Who bought the mongoose?

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  25. Slice and Dice Your Data
    and answer questions
    you haven’t even
    thought of yet

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  26. Python!
    Ships with the sqlite3 module,
    which gives you a full SQL database
    right inside your Python console!
    >>> import sqlite3
    >>> db = sqlite3.connect("example.db")
    >>> db.execute("SELECT * FROM users;")

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  27. Python and ORM
    ORM = Object Relational Mapper
    Organize your
    data in
    SQL tables
    Use your data
    as Python objects

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  28. /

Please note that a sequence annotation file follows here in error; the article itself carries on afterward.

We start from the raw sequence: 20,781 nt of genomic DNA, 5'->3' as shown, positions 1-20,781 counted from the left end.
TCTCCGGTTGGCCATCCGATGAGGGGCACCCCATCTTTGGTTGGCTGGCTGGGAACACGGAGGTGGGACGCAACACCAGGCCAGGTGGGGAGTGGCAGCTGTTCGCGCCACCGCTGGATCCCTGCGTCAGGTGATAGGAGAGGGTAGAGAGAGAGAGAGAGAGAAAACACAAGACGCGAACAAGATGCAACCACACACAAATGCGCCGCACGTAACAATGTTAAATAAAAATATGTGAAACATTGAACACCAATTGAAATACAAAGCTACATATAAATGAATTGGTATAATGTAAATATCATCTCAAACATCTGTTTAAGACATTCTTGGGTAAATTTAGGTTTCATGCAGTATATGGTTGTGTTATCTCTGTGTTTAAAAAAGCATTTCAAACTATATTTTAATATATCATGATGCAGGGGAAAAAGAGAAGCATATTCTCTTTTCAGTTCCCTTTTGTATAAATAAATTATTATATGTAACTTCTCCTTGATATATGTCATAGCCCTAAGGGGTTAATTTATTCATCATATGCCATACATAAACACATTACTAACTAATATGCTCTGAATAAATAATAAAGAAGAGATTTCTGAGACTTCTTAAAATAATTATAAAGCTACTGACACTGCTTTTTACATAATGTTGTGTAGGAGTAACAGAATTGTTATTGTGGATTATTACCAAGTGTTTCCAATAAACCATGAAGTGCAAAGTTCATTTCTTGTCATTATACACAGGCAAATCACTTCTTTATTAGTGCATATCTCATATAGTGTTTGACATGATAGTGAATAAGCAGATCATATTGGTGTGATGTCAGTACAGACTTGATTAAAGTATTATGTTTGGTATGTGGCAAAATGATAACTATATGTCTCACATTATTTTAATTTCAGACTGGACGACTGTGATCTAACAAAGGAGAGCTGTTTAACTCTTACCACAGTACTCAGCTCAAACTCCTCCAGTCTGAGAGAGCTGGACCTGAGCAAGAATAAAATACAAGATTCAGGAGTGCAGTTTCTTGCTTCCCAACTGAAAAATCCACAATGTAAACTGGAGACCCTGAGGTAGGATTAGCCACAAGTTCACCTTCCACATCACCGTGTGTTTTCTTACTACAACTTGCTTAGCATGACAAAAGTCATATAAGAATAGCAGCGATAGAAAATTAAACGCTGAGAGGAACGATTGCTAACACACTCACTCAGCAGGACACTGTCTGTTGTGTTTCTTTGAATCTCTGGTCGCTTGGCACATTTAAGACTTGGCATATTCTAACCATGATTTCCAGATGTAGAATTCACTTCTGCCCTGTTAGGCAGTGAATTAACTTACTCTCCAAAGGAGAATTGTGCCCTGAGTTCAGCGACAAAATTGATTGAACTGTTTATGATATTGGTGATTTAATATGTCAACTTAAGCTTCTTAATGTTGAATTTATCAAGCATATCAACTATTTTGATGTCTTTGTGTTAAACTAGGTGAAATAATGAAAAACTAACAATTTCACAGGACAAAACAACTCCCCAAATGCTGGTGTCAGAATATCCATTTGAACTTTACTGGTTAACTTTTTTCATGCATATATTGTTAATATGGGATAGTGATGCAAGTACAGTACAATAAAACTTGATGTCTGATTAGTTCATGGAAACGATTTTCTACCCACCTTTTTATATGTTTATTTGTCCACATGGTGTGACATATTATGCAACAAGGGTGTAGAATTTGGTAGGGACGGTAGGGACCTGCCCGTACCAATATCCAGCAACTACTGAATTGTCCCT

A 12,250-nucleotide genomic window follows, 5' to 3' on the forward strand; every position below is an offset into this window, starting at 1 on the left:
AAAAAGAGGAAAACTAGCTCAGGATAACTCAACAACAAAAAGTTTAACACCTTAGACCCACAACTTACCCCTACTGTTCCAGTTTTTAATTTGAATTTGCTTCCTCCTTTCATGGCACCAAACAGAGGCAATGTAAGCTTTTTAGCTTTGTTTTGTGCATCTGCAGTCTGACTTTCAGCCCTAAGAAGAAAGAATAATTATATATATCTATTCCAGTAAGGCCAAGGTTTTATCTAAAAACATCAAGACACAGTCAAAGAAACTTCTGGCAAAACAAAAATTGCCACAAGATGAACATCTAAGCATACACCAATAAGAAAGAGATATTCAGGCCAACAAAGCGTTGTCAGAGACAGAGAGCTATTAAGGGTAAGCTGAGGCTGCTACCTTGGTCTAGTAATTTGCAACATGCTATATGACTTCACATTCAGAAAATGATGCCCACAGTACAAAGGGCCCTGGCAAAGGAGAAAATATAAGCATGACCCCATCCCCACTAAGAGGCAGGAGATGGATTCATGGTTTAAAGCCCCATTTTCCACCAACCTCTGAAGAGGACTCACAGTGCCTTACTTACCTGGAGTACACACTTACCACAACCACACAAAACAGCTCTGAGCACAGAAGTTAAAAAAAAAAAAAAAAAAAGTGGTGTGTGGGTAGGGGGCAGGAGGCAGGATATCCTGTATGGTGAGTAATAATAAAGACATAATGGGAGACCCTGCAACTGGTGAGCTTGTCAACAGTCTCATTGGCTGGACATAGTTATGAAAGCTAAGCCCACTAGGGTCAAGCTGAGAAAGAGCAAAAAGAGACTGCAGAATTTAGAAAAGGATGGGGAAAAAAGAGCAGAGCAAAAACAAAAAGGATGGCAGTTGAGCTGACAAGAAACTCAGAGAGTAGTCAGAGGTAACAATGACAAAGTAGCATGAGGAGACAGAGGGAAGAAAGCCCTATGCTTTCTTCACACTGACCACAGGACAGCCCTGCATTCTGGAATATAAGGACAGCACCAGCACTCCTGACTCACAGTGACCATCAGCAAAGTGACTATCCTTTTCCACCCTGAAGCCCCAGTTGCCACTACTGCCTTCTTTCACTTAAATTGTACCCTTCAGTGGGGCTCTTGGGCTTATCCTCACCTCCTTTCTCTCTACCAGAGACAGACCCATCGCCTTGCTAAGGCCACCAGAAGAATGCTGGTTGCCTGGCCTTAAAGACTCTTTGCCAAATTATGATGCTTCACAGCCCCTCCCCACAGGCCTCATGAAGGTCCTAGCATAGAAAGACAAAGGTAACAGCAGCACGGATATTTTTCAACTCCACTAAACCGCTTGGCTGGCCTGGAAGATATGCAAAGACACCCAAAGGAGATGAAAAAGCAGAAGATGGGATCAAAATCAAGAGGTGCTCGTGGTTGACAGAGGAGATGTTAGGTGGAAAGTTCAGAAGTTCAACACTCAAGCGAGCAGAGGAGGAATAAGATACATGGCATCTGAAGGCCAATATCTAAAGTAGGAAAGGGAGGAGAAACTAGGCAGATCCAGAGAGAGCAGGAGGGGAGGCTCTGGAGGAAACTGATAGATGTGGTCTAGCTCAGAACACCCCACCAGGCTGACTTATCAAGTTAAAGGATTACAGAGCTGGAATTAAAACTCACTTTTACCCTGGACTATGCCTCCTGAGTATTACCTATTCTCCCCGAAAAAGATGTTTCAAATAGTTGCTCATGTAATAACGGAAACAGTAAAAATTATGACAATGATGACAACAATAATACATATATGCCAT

Two good Python ORMs
    >>> from sqlalchemy import Column, Integer, String
    >>> class User(Base):
    ... __tablename__ = 'users'
    ... id = Column(Integer, primary_key=True)
    ... name = Column(String)
    ... password = Column(String)
    ...
    >>> u = User("Joe Average", "123456")
    >>> u.save()
    >>> u.id
    1
    (Django ORM is very similar)

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  29. ORM queries
    SELECT i.name
    FROM customer AS c, order AS o,
    item AS i, order_item AS oi
    WHERE o.cust_id = c.id
    AND oi.order_id = o.id
    AND oi.item_id = i.id
    AND c.name = 'Santa'
    AND o.date >= '2012-12-01'
    AND o.date <= '2012-12-31';
    from datetime import date
    q = (session.query(Item.name).join(Customer).join(Order)
    .filter(Customer.name == "Santa")
    .filter(Order.date >= date(2012, 12, 1))
    .filter(Order.date <= date(2012, 12, 31))
    )

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  30. Questions?
    David Baumgold // @singingwolfboy